Time to talk with Russia rather than about Russia
Today, I am travelling to Moscow. The last time an EU High Representative visited Russia was four years ago. The main purpose of my visit is to discuss the issues that are causing us concern related to Russia’s place and role within Europe and its broader international engagement.
EU-Russia relations have been deteriorating over the past decade and, especially since Russia’s illegal annexation of Crimea and Sevastopol in 2014, they have been marked by a lack of trust. Today, we fundamentally see each other as rivals and competitors and not as partners.
We have strong disagreements when it comes to the conflicts in our immediate neighbourhood, from Ukraine and Belarus to Libya and Syria, and when it comes to human rights and fundamental freedoms. The poisoning of Alexey Navalny, his arrest and consequent condemnation, and the arrest of thousands of demonstrators over the past days are painful reminders of the shrinking space for opposition, civil society and independent voices in the country. Russia’s actions over recent years do not match its commitments neither as member of the Council of Europe nor participating State of the OSCE. Let’s remember that these institutions are at the heart of cooperation, peace and security in Europe.
We need to have a frank exchange with Russia on the state of our relations. The point of diplomacy is precisely to engage, to pass messages and to try to find a common ground. Diplomacy is essential when things are bad. Our channels of communication should always be open. However, we have been talking more about - or even past - one another than with each other. This only perpetuates mistrust and does little to address the challenges ahead.
We must be clear about our concerns. At the same time, we must also acknowledge that we are closely interlinked with our biggest neighbour, not only historically or geographically. The European Union is still Russia’s first trading partner and its greatest source of foreign direct investment. Russian students are the largest non-EU beneficiaries of Erasmus+ university exchanges and Russia is the country where the most Schengen visas are issued. Our ties remain mutually important.
We therefore have to follow a multipronged approach, as reflected in the set of guiding principles agreed by the EU for its relations with Russia. This will be the frame of reference for my visit to Moscow. It includes selective engagement on issues in the interest of the EU, as well as reaching out to and supporting Russian civil society. This is something that cannot be done via videoconference.
In spite of all this, there are issues where we can work together, and when we do, we can achieve results. The best example being the Joint Comprehensive Plan of Action – the Iran Deal, which is still one of the cornerstones of the global nuclear non-proliferation architecture. Many regional crises would benefit from closer understanding and joint efforts by the EU and Russia.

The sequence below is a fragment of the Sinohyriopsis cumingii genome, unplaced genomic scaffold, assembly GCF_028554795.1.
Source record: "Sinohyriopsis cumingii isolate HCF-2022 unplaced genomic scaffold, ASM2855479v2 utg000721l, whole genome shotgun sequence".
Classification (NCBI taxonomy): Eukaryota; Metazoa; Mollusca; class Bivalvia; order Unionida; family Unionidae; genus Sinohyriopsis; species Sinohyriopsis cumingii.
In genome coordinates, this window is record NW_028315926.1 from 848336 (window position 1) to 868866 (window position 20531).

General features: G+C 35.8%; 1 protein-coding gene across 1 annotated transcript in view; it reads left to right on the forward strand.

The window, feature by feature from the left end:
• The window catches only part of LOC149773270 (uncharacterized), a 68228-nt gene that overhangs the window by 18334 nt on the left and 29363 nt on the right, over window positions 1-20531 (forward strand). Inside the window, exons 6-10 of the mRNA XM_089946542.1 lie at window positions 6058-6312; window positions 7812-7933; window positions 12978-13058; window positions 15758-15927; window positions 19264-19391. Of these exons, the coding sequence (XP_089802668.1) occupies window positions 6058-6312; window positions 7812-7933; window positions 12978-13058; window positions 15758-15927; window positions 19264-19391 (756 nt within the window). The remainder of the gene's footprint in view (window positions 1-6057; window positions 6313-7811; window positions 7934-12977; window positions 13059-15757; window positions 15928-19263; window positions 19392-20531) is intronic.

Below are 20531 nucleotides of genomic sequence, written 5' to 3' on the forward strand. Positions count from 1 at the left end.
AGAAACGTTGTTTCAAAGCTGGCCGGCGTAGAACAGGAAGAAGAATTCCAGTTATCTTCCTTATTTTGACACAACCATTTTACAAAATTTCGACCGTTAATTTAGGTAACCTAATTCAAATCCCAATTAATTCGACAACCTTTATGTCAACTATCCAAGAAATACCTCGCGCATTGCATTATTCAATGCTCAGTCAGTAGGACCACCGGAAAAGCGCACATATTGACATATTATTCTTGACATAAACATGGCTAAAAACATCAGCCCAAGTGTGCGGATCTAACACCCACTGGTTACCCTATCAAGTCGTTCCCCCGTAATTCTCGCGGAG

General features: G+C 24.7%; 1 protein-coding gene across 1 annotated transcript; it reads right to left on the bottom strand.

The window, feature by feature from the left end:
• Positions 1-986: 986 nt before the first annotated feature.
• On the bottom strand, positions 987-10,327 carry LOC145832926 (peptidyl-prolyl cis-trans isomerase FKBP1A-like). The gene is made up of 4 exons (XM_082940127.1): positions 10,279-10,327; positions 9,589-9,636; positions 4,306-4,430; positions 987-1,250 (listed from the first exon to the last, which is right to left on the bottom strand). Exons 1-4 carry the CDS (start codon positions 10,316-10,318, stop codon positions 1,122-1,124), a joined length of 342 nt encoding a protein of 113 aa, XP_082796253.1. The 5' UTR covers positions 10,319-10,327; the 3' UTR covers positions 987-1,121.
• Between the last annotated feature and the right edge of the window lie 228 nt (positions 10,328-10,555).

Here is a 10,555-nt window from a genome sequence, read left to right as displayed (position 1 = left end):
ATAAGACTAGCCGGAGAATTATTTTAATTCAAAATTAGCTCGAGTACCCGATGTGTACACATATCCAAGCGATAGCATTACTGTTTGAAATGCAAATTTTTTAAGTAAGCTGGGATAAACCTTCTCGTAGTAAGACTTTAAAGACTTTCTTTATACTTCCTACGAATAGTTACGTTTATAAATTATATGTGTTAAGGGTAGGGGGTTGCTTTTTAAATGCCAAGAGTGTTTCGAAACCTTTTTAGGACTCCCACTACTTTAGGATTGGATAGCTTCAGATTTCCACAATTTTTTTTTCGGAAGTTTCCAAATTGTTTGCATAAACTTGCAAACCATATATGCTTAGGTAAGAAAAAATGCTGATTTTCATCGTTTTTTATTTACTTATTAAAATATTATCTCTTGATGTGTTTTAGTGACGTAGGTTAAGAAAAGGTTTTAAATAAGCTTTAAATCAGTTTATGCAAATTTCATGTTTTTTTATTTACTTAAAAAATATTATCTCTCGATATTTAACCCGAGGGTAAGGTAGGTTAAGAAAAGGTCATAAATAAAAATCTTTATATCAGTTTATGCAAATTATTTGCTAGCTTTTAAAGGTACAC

The global challenges of our time require global solutions, starting with the Covid-19 pandemic. We need more cooperation, transparency and exchange of information, not less. We need to fight disinformation, which in this particular case is especially harmful and can put people’s lives at risk. We have seen activities in this field coming from Russia.
We want to engage further with Russia on climate challenges. We count on Russia’s commitment to make COP26 in Glasgow a success. Only by seizing opportunities for a just and fair transition for all can we safeguard prosperity, whilst saving the planet.
Finally, we must tackle the new threats and opportunities emerging in the digital sphere and cyber space. We have witnessed many cyber-attacks in the recent past, which have become symptomatic of new rivalries. On the EU side, we have been clear on our commitment to settle international disputes in cyberspace by peaceful means. But this does not mean that we do not respond. We have introduced sanctions against perpetrators of malicious activities and we will not refrain from continuing to do so, if need be.
In line with the Helsinki Final Act, stability in Europe must be based on cooperation, respect for territorial integrity and sovereignty of nations, and respect for human rights and fundamental freedoms. Engaging in dialogue does not mean we go back to “business as usual”, but we need to find areas of understanding to rebuild trust progressively.
I will inform EU leaders on the outcome of my visit in a forthcoming strategic debate on EU-Russia relations. It remains crucial to ensure clear direction and unity in our engagement with Russia.
Back in the 1990s, we dreamt of a different Europe, all working together to face global challenges. In 2021, these dreams unfortunately do not match reality. They should nevertheless continue to inspire us and we should engage in making them happen.
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